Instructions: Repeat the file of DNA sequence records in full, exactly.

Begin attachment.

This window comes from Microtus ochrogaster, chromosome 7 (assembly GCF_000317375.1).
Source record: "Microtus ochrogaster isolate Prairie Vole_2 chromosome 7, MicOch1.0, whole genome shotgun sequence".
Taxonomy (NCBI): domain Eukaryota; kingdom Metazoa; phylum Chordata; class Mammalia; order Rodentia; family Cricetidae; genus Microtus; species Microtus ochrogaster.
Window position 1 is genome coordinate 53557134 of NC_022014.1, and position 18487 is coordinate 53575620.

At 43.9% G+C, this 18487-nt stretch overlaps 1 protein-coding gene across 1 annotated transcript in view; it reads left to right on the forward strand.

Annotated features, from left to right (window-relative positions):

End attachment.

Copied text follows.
This window comes from Microtus ochrogaster, chromosome 7 (assembly GCF_000317375.1).
Source record: "Microtus ochrogaster isolate Prairie Vole_2 chromosome 7, MicOch1.0, whole genome shotgun sequence".
Taxonomy (NCBI): domain Eukaryota; kingdom Metazoa; phylum Chordata; class Mammalia; order Rodentia; family Cricetidae; genus Microtus; species Microtus ochrogaster.
Window position 1 is genome coordinate 53557134 of NC_022014.1, and position 18487 is coordinate 53575620.

At 43.9% G+C, this 18487-nt stretch overlaps 1 protein-coding gene across 1 annotated transcript in view; it reads left to right on the forward strand.

Annotated features, from left to right (window-relative positions):